With expectations lower and our boat steadying over the waves, we finally sailed into our daily routines. Some weeks, the sun shone brightly, we put our best feet forward, stopped in new harbors and made new memories together, despite Dad’s absence. Other weeks, storm clouds came about, emotions ran high, we ate unreasonable amounts of frozen meatballs and spent too much time on screens. Yet, we survived. Despite the weather, my muscles grew accustomed to the pull and the boat glided forward. So many lessons learned in those first few months…

The kids continually grew in height and in spirit and learned that they were capable of doing difficult things. Emotions could be strong and missing Dad could be overwhelming, but life required them to take a deep breath, get out of bed every day and conquer their responsibilities. (And in a world of over-coddled children, this wasn’t a bad challenge.) They shifted many of their boxes onto their own laps and maturely flexed their own rowing muscles when needed. 

My lessons came in droves. My well of perseverance was far deeper than I realized; every time I thought my arms couldn’t row another stroke, I did. When I sailed into an emotional whirlpool and couldn’t get out, I admitted my struggle to friends and then sought a professional counselor to help me stop spinning. Most importantly, I learned that sometimes my expectations are unrealistic and the goals I set for myself must be altered. That is not a failure on my part, but a simple change in navigation.

So with this insight, in sun and in shadow, our weeks and months passed. We took care of each day as it came, forgetting the calendar and wrapping ourselves in the busy-ness of life. Then one morning we groggily scanned the horizon and noticed a blurred shape forming in the distant mist. Wait, is that the shoreline?? Could this be possible?? Then, around us we noticed other skiffs gliding in the same direction- a regatta of families and friends heading towards the same finish line. I heard the sound of newborn babies, waiting to meet their deployed fathers. I saw professional men and women, anticipating their spouses’ return, glowing with confidence from all they had accomplished at work and at home. Parents stood in the bows of their boats, enormous pride on their faces as they awaited the return of their sons and daughters. A new energy crackled through the air as we made eye contact because WE ALL KNEW.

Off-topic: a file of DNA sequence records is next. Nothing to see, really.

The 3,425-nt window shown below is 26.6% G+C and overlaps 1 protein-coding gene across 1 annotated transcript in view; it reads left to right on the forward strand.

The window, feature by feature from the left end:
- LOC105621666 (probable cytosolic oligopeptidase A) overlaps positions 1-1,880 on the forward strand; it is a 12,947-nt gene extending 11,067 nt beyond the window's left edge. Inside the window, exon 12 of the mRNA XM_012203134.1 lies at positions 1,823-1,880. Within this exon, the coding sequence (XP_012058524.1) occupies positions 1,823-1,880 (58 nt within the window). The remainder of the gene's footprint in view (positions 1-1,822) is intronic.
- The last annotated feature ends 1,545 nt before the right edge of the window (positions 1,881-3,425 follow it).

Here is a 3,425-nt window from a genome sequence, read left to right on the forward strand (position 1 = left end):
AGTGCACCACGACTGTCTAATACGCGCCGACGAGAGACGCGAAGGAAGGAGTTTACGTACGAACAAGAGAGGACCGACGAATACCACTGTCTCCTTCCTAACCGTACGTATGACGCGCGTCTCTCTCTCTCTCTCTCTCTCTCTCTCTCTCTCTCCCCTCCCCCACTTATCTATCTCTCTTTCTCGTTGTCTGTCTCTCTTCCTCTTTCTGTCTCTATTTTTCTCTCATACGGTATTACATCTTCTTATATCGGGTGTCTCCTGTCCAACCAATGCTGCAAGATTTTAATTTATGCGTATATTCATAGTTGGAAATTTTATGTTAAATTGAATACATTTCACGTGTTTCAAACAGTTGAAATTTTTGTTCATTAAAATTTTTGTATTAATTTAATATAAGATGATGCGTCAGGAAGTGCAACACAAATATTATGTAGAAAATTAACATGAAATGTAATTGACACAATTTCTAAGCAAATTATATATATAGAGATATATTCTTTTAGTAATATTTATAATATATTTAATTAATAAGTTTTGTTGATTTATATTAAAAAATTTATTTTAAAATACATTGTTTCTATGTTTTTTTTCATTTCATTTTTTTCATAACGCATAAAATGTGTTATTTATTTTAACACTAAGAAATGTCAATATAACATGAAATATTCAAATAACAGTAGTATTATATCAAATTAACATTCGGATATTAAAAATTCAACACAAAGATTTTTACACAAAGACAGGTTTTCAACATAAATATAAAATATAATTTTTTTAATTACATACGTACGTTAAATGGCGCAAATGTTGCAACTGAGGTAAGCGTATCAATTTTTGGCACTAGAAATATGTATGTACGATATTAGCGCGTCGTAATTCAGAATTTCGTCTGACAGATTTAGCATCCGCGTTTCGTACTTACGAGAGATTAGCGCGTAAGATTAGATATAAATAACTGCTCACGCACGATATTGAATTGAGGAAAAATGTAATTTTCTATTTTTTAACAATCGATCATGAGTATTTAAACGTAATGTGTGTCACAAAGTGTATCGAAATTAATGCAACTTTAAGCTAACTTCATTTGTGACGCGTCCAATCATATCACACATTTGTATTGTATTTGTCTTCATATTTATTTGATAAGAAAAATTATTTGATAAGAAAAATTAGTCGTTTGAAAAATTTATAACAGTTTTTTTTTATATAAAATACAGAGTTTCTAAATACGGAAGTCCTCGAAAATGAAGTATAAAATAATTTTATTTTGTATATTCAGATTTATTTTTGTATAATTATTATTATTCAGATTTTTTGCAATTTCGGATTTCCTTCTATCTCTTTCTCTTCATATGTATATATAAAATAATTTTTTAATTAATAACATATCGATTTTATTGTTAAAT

Heads looked up in unison as the sky exploded into a million sounds and aircraft shot towards the heavens, free from the bounds of the carrier and off to the airfields to find solid ground and loving families. Rays of sunlight reflected off the majestic ship lurking in the distance, small white figures lining the deck of the vessel. 

My kids looked over at me with joyful tears in their eyes and adrenaline shot through my muscles as I accelerated my speed. Over and over and over I pulled on those oars, inching closer and closer to the sand. Every hard day, every exhausted night, every decision, every virus, every lonely moment in the middle of the ocean propelled us forward towards that final destination that lingered within reach. WE COULD SEE THE END.

My kids jumped up, waving their arms yelling “Daddyyyyyyyyyy!!!!” and my tears came swiftly. My sweet, brave kids had done it. They had battled stress and anxiety and uncertainty to make it here. And so had I. God helped us, WE DID IT.

Our USS Deployment hit the sand, lurching us momentarily forward. We scrambled out, dumped the oars on the shoreline and shaded our eyes from the blaring sun. And then we saw him, back on land and walking towards us, the walk that we would have recognized anywhere. No one had to tell us what to do next——– > WE RAN. ❤️




Our boat rests for now, hidden in the back of our garage, out of sight but not out of mind, for another deployment looms ahead, a milestone waiting in life’s queue. Whatever comes our way, we know there will be ups and downs and rights and lefts. Some gains and some losses. We know for certain that our next journey will not be perfect… but does it need to be? Nope. LESSON LEARNED.




To my fellow milspouses: do not be afraid to ask for help. Call Military OneSource at 800-342-9647 or visit them online at And no matter what…just keep rowing, one stroke at a time. 

Original photo by Daniel Ian, Unsplash